On December 4, 1978, two weeks after the deaths in Jonestown, Peoples Temple attorney Charles Garry filed a petition with the San Francisco Superior Court to dissolve the corporation.
The decision to take the action was voluntary and by unanimous vote of “the surviving [members of the Board of] Directors in San Francisco,” because, as the petition noted, “[i]t is practically and morally impossible for the corporation to continued its existence.”
The petition was the first of several legal documents filed seeking to dissolve the Temple, including a more substantive and detailed request for court guidance in settling the Temple’s affairs, including dispersal of its assets to “potential claims of known and contingent creditors.”
Temple attorneys noted that the organization had been involved in numerous lawsuits – as defendants in Katsaris v. Peoples Temple, Cobb v. Peoples Temple, and Medlock v. Peoples Temple; and as a plaintiff in Peoples Temple v. Stoen – and asked that the legal proceedings be stayed and the plaintiffs against the Temple be considered among the creditors seeking compensation.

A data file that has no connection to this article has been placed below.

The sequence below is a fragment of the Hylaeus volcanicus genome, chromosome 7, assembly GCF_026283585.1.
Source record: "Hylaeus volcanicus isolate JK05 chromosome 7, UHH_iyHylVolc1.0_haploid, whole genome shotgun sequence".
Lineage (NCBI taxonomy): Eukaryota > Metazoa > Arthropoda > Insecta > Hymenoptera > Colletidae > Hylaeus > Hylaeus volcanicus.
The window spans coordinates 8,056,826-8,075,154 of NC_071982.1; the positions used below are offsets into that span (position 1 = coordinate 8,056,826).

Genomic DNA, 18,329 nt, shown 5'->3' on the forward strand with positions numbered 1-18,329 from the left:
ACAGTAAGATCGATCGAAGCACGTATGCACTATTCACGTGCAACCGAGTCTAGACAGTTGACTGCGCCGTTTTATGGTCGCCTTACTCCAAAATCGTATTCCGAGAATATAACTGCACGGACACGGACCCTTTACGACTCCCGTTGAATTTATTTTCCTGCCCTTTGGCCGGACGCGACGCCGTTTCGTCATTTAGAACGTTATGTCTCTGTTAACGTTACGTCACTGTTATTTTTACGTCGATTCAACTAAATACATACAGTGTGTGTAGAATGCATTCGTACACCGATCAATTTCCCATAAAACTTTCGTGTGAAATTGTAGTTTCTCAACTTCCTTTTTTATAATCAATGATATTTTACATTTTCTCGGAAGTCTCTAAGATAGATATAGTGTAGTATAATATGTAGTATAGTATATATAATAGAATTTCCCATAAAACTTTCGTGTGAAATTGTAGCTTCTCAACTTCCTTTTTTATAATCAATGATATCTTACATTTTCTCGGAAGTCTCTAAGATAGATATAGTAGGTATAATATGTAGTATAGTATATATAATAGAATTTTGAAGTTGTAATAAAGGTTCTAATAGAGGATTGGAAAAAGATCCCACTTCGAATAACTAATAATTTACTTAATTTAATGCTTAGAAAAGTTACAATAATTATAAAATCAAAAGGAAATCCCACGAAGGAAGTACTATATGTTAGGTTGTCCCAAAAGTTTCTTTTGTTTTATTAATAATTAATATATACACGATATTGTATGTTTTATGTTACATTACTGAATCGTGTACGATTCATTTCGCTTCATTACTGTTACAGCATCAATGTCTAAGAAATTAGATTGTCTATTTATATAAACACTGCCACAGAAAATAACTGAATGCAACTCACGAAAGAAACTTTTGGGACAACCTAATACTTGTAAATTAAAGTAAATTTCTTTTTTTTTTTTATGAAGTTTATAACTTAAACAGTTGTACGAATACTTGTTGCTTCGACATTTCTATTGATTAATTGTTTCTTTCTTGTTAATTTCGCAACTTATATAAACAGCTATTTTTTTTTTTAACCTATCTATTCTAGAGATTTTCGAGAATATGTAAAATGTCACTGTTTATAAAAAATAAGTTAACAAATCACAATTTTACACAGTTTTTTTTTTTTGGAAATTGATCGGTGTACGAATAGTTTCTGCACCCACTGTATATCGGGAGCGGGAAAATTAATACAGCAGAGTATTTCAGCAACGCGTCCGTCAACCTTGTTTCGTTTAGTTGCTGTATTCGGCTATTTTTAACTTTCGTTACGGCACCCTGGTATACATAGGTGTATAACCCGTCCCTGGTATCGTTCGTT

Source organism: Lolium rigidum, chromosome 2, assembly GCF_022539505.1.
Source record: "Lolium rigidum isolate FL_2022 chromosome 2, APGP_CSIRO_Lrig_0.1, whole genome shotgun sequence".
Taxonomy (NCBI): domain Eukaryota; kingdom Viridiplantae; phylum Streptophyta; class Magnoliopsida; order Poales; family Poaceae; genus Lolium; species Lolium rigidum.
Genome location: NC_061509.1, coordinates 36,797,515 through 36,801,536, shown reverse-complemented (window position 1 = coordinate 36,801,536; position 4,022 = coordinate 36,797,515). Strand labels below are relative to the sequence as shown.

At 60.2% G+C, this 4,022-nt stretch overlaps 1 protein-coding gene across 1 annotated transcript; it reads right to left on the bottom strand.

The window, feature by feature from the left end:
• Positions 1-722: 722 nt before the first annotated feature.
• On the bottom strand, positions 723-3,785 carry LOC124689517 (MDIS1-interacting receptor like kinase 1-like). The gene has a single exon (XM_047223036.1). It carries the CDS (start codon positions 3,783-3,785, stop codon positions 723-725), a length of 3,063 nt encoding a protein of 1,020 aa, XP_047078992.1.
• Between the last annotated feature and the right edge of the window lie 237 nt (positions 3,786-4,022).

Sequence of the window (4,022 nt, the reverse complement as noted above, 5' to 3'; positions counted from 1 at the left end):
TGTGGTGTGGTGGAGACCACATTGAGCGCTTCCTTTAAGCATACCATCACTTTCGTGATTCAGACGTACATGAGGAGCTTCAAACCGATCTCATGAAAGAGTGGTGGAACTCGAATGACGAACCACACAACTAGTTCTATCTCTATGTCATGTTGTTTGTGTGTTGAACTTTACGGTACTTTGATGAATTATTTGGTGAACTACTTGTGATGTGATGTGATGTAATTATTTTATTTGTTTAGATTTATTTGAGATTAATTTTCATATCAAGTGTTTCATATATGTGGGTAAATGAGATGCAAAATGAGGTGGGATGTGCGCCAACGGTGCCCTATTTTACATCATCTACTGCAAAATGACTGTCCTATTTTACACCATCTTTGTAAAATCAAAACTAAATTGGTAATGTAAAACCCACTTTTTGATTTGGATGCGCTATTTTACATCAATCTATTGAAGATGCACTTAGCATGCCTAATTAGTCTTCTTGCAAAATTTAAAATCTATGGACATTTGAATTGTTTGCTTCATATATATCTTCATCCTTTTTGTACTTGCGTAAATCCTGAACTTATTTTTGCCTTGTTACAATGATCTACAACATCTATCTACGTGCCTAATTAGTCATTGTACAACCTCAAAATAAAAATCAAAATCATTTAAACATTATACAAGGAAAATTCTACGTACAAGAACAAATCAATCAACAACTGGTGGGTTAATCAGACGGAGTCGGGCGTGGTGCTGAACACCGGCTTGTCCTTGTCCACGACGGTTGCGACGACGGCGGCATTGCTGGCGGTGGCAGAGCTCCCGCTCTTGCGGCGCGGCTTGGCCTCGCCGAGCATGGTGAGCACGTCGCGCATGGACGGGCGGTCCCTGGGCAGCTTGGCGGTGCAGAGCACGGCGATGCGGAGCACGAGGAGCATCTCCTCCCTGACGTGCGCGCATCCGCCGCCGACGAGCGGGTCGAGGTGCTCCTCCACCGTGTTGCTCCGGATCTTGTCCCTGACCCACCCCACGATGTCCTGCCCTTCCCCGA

In January 1979, Superior Court Justice Ira Brown granted the petition and appointed attorney Robert Fabian as the Receiver of Temple assets. Judge Brown also ordered all claimants against the Temple to petition the court within four months, and granted the request to treat the plaintiffs against the Temple – including in the nine lawsuits filed after the deaths – as creditors.
The court also authorized the Emergency Relief Committee, an ad hoc inter-religious group organized by the San Francisco Council of Churches, to work with the court and the federal government to transport and bury the unidentified bodies of the Jonestown dead which were still at Dover Air Force Base in Delaware.